I’m crying because I don’t know if I’ve made the right decision, whether trying something new was really what I wanted to do.

But amongst all this, I’m happy.

I’m happy to be closer to my boyfriend.

I’m happy to be in big, bad, London.

I’m happy to be ‘progressing’.

It’s going to be a weird time and my emotions are going to be get the better of me but I know I’m in an incredibly fortunate position being able to take the opportunity to be in London and be surrounded by people who love me and want nothing but the best of me. Now it’s up to me to make of this what I want.

Here we go..

X

At the time of writing this, I have absolutely no idea what title to give. It’s a weird one, this topic. I guess it’s one of those, where you think only you feel it and saying it out loud (or putting it online) will make you sound crazy.

What I’m describing is feeling hyper-aware of your blackness and imagining the ways in which it can play out negatively in different situations. For me, responding to these feelings by point-blank avoiding situations is almost automatic. When it comes to holiday destinations, meeting new people, pubs, jobs etc. often my first thought is ‘will there be black people there’ which translates to ‘will I stand out, will people look at me weird, will I be racially abused’. It’s half LOL, half dead-serious because I know to a lot of people, it seems a strange thing to consider, but it’s a very real feeling for me.

I can’t pinpoint exactly where these feelings have come from. I think it’s a combination of being brought up black and African in the North of England and internalising experiences of my peers. I can’t recall experiencing any extremely aggressive, racial abuse but I am so fearful of if happening that I do whatever I can to prevent it.

I do wonder though, how long I can keep it up. Whilst I know I’m trying to protect myself, how long can I avoid potentially miserable situations? Because actually while I haven’t been through any of the extremes I’ve seen and read online, people have been racist to me in my home city, including black people. So it’s not like I’m safe anywhere, if that’s what I’m trying to achieve.

Lost in generations

Trying to navigate life post-graduation is already a weird and wonderful process without the added complications that come with being the daughter of first-generation migrant, African mother. The expectations placed on me, as the first graduate of my family, are, as you can imagine, pretty big. And the expectations I have for myself aren’t exactly small but to be honest they aren’t exactly fully formed. I’m still trying to get to grips with the fact that my life no longer revolves around academia.

So whilst I’m trying to figure this out, I’m also battling with grand hopes my nearest and dearest has for me. The issue isn’t that she believes in my ability or that I don’t believe in it, the issue is that they are narrow and ultimately not what I’m interested in. I guess what I am interested in, regarding careers, doesn’t conform to the traditional roles of the past, doctor, lawyer etc. This is where we clash. We struggle to see each other’s ideas in the way we see them for ourselves. I can’t understand why she can’t understand why I want what I want or don’t want what she wants. And so it goes.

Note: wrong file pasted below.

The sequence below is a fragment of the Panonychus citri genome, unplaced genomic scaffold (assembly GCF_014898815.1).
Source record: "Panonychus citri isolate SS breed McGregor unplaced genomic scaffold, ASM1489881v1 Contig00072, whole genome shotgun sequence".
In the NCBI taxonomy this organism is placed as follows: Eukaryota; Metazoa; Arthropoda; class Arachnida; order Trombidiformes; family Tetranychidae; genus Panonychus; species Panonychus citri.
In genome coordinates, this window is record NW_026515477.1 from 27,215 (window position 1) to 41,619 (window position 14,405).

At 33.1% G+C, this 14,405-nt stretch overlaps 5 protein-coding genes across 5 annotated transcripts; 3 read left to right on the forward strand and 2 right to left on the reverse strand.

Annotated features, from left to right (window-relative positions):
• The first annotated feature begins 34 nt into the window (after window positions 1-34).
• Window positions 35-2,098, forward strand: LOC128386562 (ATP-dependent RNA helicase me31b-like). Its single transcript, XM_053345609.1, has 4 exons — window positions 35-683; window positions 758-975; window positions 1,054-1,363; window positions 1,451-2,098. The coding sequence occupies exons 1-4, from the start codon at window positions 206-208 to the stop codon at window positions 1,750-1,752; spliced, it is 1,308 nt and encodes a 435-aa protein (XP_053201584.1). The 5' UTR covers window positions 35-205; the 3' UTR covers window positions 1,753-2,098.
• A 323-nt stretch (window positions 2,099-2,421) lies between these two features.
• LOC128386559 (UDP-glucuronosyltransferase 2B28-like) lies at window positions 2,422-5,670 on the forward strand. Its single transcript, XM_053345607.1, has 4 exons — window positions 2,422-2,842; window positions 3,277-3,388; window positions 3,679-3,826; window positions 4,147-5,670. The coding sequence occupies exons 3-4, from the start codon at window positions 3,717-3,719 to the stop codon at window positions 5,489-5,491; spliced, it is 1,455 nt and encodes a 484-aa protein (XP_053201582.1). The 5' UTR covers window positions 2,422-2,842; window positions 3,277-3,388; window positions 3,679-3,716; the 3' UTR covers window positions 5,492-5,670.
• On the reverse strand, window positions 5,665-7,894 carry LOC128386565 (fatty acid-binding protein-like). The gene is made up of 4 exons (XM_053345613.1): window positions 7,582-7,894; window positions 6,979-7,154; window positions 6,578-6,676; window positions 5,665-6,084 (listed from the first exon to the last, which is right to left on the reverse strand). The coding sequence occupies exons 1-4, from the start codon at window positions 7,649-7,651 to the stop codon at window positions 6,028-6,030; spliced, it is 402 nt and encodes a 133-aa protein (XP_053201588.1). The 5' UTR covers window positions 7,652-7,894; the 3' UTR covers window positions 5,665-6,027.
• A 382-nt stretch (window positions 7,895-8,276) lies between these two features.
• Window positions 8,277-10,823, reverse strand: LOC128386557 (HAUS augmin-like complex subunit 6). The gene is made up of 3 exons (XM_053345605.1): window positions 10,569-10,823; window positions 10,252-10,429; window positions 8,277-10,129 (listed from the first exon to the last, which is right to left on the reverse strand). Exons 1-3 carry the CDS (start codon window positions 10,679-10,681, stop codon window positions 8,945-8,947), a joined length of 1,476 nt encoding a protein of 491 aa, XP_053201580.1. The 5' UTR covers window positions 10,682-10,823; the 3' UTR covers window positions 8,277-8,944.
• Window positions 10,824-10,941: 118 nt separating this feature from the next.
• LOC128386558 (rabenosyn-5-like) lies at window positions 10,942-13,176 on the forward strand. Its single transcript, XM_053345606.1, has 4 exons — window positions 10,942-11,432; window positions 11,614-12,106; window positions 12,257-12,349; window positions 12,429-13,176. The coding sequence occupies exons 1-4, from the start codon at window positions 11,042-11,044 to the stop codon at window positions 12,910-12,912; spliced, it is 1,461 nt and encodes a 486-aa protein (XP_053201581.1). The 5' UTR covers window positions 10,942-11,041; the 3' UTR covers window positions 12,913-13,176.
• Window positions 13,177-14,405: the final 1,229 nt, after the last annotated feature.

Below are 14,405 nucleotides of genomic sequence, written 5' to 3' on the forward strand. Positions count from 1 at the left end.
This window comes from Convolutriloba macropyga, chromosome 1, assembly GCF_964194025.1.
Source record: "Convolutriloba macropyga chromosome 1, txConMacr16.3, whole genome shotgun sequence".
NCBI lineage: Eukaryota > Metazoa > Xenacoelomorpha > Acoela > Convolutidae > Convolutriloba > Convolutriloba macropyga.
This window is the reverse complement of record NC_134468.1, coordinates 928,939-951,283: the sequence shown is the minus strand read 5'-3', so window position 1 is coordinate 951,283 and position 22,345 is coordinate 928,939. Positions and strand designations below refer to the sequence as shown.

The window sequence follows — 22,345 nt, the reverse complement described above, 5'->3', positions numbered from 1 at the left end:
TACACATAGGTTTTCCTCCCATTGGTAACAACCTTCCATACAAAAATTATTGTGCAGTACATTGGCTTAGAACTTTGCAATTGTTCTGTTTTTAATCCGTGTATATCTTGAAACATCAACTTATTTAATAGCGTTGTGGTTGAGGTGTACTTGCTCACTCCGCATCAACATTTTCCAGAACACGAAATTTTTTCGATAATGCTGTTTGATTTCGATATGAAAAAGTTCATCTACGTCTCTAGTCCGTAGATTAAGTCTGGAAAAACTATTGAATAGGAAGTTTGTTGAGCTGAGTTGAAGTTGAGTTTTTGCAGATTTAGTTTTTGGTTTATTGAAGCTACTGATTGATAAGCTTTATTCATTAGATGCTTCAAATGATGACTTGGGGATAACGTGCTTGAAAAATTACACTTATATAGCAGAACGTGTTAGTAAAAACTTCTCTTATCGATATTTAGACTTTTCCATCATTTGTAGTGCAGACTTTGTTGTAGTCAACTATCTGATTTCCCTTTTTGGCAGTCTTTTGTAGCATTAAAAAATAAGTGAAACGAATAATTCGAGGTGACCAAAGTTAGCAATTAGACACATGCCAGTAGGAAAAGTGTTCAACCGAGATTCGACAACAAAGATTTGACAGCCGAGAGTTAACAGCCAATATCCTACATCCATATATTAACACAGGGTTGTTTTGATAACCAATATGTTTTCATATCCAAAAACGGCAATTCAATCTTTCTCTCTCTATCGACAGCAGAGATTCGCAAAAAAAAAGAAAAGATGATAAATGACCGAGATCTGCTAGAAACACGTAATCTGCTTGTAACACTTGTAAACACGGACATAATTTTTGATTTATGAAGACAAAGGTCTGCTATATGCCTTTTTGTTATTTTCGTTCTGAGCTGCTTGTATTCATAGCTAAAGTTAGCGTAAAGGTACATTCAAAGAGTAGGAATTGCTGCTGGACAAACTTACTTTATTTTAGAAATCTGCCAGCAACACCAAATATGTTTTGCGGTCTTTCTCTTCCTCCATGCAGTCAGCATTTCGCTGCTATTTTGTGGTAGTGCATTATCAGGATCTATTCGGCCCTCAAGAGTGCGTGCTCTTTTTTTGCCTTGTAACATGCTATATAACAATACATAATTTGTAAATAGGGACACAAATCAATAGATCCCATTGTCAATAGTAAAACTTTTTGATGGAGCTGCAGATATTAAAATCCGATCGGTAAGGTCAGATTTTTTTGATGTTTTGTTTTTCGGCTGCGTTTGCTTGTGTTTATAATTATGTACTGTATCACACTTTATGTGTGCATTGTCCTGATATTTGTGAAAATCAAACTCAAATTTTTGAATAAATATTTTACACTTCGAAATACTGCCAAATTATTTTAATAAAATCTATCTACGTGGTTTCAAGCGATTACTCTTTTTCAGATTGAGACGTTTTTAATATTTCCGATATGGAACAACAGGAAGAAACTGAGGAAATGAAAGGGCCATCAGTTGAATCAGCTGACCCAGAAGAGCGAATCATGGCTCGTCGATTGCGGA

I don’t think this is new, in fact it’s definitely an age-old dilemma for so many young people with or without migrant parents. But it’s one I am currently experiencing. At this point, I guess the only way to overcome this is with the fruits of my labour – literally. Everyone understands the language of success, not least African parents, no translation glitch there. One thing I am certain of, is that the person that will be by my side to celebrate my wins, as and when they come, is my mam.

May

Looking back, I’m definitely realising the month of May was actually wild from start to finish. It started off as a regular, degular month, post-pay day high quickly superseded by post-pay day blues. I paid off my student overdraft and cut all my ties with my student bank account, almost two years after graduating, which was huge for me. I never needed to go into it, but I was tricked into thinking it was free money… Never again. So, after burning a small-but-temporary hole in my pocket to fill a larger ever burning hole, I felt great and that alone made my month.

Then about a week later, I passed my practical driving test! I had two awful driving lessons and the same number of breakdowns (emotional not mechanical) days before but by the grace of God plus clear, mid-day roads and never going beyond 4th gear, I DID IT! All the best drivers pass third time and that.

The third and final cherry on the May-cake was work-related. The long and short of it is that a job opportunity arose in London. For me, London has always appealed and just the thought of moving down filled me with both excitement (and dread). I made myself a small list of conditions that had to be met before I even considered leaving home and this new role meets them all and more. But even after accepting the offer, I am still so frightened. I’ve gotten very comfortable being at home but despite the million-and-one what if’s, I know in my heart of hearts, that this is an amazing opportunity.

Debt-free, pink licence holder and soon-to-be London dweller all in 31 days. WILD.